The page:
If whoever is on your trip with you is eager to try out some vegan places that you’ve mapped out, wonderful! Now is your opportunity to educate them and invite their tastebuds to be dazzled by the magnificent creations that can be whipped up entirely from plants. Before you arrive, make sure you offer a breakdown of what to expect so your travel partners don’t look at a menu with blank stares, as if it is written in another language. Consider tempering your own enthusiasm so you can focus on helping your comrades find something they are sure to love. You want whoever you are with to feel comfortable, so they can experience the full pleasure that comes with each bite without being intimidated or overwhelmed.

Pictured below is a Sunday brunch spread from Sluggo’s Vegetarian Restaurant in Chattanooga, Tennessee. This entirely vegan cafe’s longtime Florida location happens to be in my hometown of Pensacola, and is my all-time favorite eatery. Naturally, I couldn’t resist stopping in Sluggo’s North when passing through Chattanooga and sampling their Daily Grind Bowl for brunch, complete with an abundance of cheesy grits goodness. As an added bonus, the friends I was traveling with were familiar with Sluggo’s and were equally enthused, so in this case, there was no introduction needed.


4. Always Ask

Most chefs love a good challenge—especially one of the vegan kind. I’ve found this to be true in a multitude of locales, spanning from the French Quarter in New Orleans, to the middle of the North Carolina mountains in barbecue country, and even a wine bar on the beach. There’s nothing like assuming you are going to end up with a naked salad and then having your mind blown with something spectacular.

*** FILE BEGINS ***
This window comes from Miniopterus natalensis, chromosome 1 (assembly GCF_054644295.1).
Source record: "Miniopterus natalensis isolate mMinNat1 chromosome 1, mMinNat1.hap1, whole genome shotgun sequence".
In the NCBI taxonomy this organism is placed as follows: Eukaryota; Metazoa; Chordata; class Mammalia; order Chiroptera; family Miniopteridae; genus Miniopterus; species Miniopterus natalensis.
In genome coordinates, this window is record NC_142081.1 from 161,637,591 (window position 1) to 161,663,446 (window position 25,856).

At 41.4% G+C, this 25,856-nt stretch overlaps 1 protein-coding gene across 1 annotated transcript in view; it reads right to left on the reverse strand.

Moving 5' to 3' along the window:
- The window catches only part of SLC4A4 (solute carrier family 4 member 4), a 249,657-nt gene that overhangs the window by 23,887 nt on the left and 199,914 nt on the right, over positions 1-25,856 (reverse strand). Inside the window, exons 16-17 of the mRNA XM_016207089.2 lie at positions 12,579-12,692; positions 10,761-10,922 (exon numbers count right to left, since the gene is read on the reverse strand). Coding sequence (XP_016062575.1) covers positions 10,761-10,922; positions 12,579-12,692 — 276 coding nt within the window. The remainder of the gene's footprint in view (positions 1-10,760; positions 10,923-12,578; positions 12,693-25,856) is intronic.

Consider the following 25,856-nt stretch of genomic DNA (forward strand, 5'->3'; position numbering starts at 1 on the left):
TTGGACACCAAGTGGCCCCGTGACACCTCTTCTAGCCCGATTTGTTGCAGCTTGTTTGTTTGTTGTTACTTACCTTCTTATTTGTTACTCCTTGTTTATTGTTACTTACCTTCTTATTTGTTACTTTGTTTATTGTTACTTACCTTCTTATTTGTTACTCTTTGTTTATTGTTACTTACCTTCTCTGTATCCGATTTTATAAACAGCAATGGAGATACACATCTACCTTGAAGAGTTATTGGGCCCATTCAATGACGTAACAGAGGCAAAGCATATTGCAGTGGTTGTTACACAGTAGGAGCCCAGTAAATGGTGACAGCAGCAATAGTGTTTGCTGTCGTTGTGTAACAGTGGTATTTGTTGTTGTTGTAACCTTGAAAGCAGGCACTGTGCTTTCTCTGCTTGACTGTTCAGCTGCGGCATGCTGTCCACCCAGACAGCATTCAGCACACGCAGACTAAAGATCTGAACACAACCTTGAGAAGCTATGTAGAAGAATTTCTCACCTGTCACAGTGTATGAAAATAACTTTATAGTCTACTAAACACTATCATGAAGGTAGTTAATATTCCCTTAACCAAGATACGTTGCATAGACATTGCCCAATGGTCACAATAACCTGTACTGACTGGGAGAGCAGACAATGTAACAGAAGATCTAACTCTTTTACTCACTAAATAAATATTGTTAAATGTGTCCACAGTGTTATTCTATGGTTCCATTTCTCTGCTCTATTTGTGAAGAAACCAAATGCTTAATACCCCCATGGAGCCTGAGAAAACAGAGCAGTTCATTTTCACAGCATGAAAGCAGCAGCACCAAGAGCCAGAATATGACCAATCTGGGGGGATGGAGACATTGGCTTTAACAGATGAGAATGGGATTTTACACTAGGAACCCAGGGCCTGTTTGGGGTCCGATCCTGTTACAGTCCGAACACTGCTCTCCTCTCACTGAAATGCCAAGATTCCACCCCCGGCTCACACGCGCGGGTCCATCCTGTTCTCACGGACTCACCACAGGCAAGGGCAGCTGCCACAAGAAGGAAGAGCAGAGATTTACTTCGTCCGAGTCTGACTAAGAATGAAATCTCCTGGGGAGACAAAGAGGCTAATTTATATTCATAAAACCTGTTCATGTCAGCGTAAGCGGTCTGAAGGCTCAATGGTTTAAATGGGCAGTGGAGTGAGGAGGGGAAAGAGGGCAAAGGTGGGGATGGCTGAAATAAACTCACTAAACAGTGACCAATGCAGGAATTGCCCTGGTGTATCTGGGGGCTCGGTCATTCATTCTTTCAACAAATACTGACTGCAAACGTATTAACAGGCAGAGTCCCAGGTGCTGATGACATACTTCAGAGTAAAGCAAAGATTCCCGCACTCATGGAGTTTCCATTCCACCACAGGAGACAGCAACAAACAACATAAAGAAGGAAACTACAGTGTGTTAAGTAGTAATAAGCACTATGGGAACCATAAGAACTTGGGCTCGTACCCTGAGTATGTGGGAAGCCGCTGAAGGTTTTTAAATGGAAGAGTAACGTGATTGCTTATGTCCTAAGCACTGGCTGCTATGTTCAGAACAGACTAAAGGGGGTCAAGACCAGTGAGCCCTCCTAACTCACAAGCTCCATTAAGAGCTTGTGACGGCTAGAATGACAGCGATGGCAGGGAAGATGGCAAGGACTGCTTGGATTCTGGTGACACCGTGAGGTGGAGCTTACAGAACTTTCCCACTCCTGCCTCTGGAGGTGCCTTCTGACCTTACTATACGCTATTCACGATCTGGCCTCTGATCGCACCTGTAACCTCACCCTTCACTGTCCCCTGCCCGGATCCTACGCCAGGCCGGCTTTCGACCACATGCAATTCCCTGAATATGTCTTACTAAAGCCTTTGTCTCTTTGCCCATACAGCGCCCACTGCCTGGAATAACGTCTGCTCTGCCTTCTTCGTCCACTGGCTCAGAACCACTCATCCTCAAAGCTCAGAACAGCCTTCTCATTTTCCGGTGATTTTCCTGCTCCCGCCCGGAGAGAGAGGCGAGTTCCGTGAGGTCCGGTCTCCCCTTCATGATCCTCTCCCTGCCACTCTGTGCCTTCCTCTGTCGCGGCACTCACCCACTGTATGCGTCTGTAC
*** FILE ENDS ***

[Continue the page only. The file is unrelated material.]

The truth is, you never know until you ask—and more times than not I’ve had a chef beam over excitement or the sheer want to impress my vegan foodie taste buds with an unparalleled dining experience. Naturally, I bounce up and down in my seat with excitement in these cases and as a result, these are the experiences I’ve carried with me through the years. I’ve had friends gawk over my plate while being less than impressed by their own, asking me, “How do you always end up with the best food?”

Confession: I need to get better at photo documenting these occurrences and have certainly made it a goal moving forward. In the past, my excitement has overtaken me and my food is gone in a flash.

5. Offer to Cook

Four months after studying abroad in Paris, I returned to the city, only this time there was a twist. I’d officially gone vegan during the months I was back home. This meant no more late night binges at the crepe stands, and no more trips to the market for blocks of aged cheese. Thankfully, one of my best friends I returned with was fully supportive of my lifestyle change, and rather than us eating out every single night (and spending excess money and energy to make it work when at that point in time in Paris, vegan options were far less available than they are today), we did exactly what we enjoyed doing many nights during our studies. We stayed in and cooked, inviting our friends to join us.

I recently did the same thing while visiting St. Augustine. This time it was for a group of new friends, none of whom are vegan. Since most individuals who are familiar with Thai food have tasted Pad Thai, I figured, why not take a spin on this classic dish and share my love for quinoa at the same time? And so, I came up with this Thai-Infused Peanut Surprise.


Walking Through The Doors of Discovery…

Ultimately, the key is being open, honest, and ready to share a part of your life you are passionate about with those around you, so they understand that veganism is not a restrictive diet, but an abundant lifestyle and daily adventure. If you play your cards right, you just might convince your friends and family that having a vegan along for the trip simply opens up entire new doors of discovery begging to be walked through.



DSC_7832Sarah has trekked through the nordic forests of Sweden, survived multiple floods at Bonnaroo and studied abroad in Paris. Along with writing 24/7, Sarah doubles as an avid long-distance runner, vegan foodie, coffee addict, and karaoke enthusiast. Sarah’s blog, Vegan on the Run, was born out of the desire to bring her vegan, writing, running, health-focused, nutrition-minded and wanderlust-filled worlds together under one roof. You can find more of Sarah’s work at